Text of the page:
Aggregation: Meaning, Importance, Effects

What Is Aggregation?

Aggregation in the futures markets is a process that combines of all futures positions owned or controlled by a single trader or group of traders into one aggregate position. Aggregation in a financial planning sense, however, is a time-saving accounting method that consolidates an individual’s financial data from various institutions.

Aggregation is increasingly popular with advisors when servicing clients’ accounts, as they are able to discuss the accounts with the client in a cleaner, more easily understood way before they break down the account into its respective categories.

Key Takeaways

  • Financial advisors and banks aggregate their customer's information so that they are able to easily produce a clear picture of that client's finances. Also, it adds an additional level of protection for the client.
  • Advisors and planners hit a wall when their clients do not give them full access, and they argue that it does not allow them the full-picture view needed to give accurate advice on their client's finances.
  • Aggregation is beneficial for both parties but the edge goes to the financial advisor, who may or may not see a gap in a client's servicing where they might be able to upsell a product or service.

How Aggregation Works

Financial advisors use account-aggregation technology to gather position and transaction information from investors’ retail accounts held at other financial institutions. Aggregators provide investors and their advisors with a centralized view of the investor’s complete financial situation, including daily updates.

Financial planners handle both managed and non-managed accounts. Managed accounts contain assets under the advisor’s control that are held by the advisor’s custodian. The planners utilize portfolio management and reporting software to capture a client’s data through a direct link from the custodian. It is important for the planner to have all the accounts because aggregating them without the complete collection would paint an inaccurate picture of that client's finances.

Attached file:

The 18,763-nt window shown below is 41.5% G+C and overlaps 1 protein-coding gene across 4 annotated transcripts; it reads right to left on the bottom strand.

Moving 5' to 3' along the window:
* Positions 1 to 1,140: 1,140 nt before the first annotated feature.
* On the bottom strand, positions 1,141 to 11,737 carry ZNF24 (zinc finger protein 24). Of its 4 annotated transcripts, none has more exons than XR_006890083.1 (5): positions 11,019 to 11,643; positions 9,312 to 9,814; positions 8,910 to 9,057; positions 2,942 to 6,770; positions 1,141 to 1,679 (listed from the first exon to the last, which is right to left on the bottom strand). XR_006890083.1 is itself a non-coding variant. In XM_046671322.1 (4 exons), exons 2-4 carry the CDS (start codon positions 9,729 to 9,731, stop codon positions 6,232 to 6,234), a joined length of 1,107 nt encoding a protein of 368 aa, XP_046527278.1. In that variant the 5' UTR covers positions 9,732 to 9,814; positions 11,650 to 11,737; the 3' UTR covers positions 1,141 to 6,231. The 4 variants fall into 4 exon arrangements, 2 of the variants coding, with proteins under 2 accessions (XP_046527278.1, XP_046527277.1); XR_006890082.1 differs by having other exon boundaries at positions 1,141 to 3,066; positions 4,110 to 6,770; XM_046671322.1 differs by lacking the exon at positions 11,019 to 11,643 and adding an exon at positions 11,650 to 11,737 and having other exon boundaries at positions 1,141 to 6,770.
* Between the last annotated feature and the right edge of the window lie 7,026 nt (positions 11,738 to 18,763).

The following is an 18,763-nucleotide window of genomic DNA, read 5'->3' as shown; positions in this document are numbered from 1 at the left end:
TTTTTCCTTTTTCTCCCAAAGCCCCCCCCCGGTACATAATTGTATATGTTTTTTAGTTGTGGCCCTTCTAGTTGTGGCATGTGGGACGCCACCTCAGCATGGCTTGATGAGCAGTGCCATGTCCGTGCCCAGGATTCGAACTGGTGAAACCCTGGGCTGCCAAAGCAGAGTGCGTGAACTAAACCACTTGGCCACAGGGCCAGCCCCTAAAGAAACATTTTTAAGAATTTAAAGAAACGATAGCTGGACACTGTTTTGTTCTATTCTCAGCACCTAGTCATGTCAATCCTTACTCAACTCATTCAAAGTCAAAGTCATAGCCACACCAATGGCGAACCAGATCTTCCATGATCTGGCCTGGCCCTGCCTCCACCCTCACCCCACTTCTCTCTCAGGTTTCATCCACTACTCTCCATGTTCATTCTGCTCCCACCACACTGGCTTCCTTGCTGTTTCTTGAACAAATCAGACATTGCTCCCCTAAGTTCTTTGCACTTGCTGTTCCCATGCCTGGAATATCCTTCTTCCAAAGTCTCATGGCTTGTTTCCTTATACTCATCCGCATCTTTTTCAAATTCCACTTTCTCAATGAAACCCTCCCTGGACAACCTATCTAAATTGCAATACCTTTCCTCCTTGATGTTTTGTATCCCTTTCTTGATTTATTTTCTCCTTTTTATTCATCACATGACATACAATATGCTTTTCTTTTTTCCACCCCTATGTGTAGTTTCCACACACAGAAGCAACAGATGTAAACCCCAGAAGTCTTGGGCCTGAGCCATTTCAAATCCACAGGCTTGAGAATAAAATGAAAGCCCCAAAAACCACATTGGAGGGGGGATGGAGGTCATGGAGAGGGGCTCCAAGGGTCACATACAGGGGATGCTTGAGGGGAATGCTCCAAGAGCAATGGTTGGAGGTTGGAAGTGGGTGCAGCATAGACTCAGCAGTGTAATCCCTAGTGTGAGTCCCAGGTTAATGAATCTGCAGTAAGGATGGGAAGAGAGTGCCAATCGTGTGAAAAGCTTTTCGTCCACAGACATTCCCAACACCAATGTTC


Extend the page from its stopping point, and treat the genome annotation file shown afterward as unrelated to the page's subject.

Additionally, non-managed accounts contain assets that are not under the advisor's management but are nevertheless important to the client’s financial plan. Examples include 401(k) accounts, personal checking or savings accounts, pensions, and credit card accounts.

The advisor’s concern with managed accounts is lack of accessibility when the client does not provide log-in information. Advisors cannot offer an all-encompassing approach to financial planning and asset management without daily updates on non-managed accounts.

Importance of Account Aggregation

Account aggregation services solve the issue by providing a convenient method for obtaining current position and transaction information about accounts held at most retail banks or brokerages. Because investors’ privacy is protected, disclosing their personal-access information for each non-managed account is unnecessary.

Financial planners use aggregate account software for analyzing a client’s total assets, liabilities, and net worth; income and expenses; and trends in assets, liability, net worth, and transaction values. The advisor also assesses various risks in a client’s portfolio before making investment decisions.

Effects of Account Aggregation

Many aggregation services offer direct data connections between brokerage firms and financial institutions, rather than using banks’ consumer-facing websites. Clients give financial institutions their consent by providing personal information for the aggregate services.

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